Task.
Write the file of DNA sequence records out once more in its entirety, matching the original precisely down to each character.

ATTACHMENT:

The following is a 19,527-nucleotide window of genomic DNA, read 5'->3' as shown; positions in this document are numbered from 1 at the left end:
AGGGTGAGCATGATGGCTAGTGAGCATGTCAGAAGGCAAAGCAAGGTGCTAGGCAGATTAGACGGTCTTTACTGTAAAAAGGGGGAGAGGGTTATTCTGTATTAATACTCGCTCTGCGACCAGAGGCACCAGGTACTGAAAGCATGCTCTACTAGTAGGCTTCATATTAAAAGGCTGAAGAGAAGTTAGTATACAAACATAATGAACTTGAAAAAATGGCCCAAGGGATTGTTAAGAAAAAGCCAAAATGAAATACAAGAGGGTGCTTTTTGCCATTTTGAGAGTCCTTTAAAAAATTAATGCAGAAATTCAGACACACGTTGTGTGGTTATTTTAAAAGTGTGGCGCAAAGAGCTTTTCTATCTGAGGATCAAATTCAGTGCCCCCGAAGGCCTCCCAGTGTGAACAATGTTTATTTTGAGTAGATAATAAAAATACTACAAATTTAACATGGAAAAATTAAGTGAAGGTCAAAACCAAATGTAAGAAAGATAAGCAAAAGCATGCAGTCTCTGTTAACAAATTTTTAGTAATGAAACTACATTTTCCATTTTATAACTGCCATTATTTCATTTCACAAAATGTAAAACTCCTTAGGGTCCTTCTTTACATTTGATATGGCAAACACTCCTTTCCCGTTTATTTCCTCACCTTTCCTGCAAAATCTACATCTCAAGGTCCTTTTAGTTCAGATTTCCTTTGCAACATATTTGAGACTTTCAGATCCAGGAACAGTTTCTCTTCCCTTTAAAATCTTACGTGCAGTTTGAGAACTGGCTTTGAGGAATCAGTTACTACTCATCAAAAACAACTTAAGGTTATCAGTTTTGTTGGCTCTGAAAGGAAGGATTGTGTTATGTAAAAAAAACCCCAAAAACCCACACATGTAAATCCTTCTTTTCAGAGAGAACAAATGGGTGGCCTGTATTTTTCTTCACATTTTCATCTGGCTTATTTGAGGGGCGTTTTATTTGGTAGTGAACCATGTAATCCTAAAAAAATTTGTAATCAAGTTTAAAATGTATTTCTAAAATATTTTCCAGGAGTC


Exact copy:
The following is a 19,527-nucleotide window of genomic DNA, read 5'->3' as shown; positions in this document are numbered from 1 at the left end:
AGGGTGAGCATGATGGCTAGTGAGCATGTCAGAAGGCAAAGCAAGGTGCTAGGCAGATTAGACGGTCTTTACTGTAAAAAGGGGGAGAGGGTTATTCTGTATTAATACTCGCTCTGCGACCAGAGGCACCAGGTACTGAAAGCATGCTCTACTAGTAGGCTTCATATTAAAAGGCTGAAGAGAAGTTAGTATACAAACATAATGAACTTGAAAAAATGGCCCAAGGGATTGTTAAGAAAAAGCCAAAATGAAATACAAGAGGGTGCTTTTTGCCATTTTGAGAGTCCTTTAAAAAATTAATGCAGAAATTCAGACACACGTTGTGTGGTTATTTTAAAAGTGTGGCGCAAAGAGCTTTTCTATCTGAGGATCAAATTCAGTGCCCCCGAAGGCCTCCCAGTGTGAACAATGTTTATTTTGAGTAGATAATAAAAATACTACAAATTTAACATGGAAAAATTAAGTGAAGGTCAAAACCAAATGTAAGAAAGATAAGCAAAAGCATGCAGTCTCTGTTAACAAATTTTTAGTAATGAAACTACATTTTCCATTTTATAACTGCCATTATTTCATTTCACAAAATGTAAAACTCCTTAGGGTCCTTCTTTACATTTGATATGGCAAACACTCCTTTCCCGTTTATTTCCTCACCTTTCCTGCAAAATCTACATCTCAAGGTCCTTTTAGTTCAGATTTCCTTTGCAACATATTTGAGACTTTCAGATCCAGGAACAGTTTCTCTTCCCTTTAAAATCTTACGTGCAGTTTGAGAACTGGCTTTGAGGAATCAGTTACTACTCATCAAAAACAACTTAAGGTTATCAGTTTTGTTGGCTCTGAAAGGAAGGATTGTGTTATGTAAAAAAAACCCCAAAAACCCACACATGTAAATCCTTCTTTTCAGAGAGAACAAATGGGTGGCCTGTATTTTTCTTCACATTTTCATCTGGCTTATTTGAGGGGCGTTTTATTTGGTAGTGAACCATGTAATCCTAAAAAAATTTGTAATCAAGTTTAAAATGTATTTCTAAAATATTTTCCAGGAGTC